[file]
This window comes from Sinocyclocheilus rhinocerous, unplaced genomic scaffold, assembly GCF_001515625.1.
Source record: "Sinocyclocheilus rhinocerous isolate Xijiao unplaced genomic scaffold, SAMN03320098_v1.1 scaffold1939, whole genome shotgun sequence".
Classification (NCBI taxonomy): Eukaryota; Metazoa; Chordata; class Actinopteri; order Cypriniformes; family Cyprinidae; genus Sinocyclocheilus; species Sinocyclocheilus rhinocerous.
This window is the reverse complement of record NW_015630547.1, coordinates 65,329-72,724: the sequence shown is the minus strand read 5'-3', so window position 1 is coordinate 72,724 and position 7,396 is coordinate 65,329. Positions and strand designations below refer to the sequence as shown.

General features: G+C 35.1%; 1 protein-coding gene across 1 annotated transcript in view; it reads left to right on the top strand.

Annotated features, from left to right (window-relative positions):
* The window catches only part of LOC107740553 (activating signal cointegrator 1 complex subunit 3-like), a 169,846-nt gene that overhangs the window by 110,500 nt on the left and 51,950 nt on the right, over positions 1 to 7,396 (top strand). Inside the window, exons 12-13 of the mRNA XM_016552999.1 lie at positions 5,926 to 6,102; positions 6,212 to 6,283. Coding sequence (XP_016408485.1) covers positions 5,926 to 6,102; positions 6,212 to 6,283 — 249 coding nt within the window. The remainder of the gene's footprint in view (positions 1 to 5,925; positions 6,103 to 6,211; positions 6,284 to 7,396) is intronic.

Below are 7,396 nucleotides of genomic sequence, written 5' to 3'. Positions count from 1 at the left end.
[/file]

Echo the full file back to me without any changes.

This window comes from Sinocyclocheilus rhinocerous, unplaced genomic scaffold, assembly GCF_001515625.1.
Source record: "Sinocyclocheilus rhinocerous isolate Xijiao unplaced genomic scaffold, SAMN03320098_v1.1 scaffold1939, whole genome shotgun sequence".
Classification (NCBI taxonomy): Eukaryota; Metazoa; Chordata; class Actinopteri; order Cypriniformes; family Cyprinidae; genus Sinocyclocheilus; species Sinocyclocheilus rhinocerous.
This window is the reverse complement of record NW_015630547.1, coordinates 65,329-72,724: the sequence shown is the minus strand read 5'-3', so window position 1 is coordinate 72,724 and position 7,396 is coordinate 65,329. Positions and strand designations below refer to the sequence as shown.

General features: G+C 35.1%; 1 protein-coding gene across 1 annotated transcript in view; it reads left to right on the top strand.

Annotated features, from left to right (window-relative positions):
* The window catches only part of LOC107740553 (activating signal cointegrator 1 complex subunit 3-like), a 169,846-nt gene that overhangs the window by 110,500 nt on the left and 51,950 nt on the right, over positions 1 to 7,396 (top strand). Inside the window, exons 12-13 of the mRNA XM_016552999.1 lie at positions 5,926 to 6,102; positions 6,212 to 6,283. Coding sequence (XP_016408485.1) covers positions 5,926 to 6,102; positions 6,212 to 6,283 — 249 coding nt within the window. The remainder of the gene's footprint in view (positions 1 to 5,925; positions 6,103 to 6,211; positions 6,284 to 7,396) is intronic.

Below are 7,396 nucleotides of genomic sequence, written 5' to 3'. Positions count from 1 at the left end.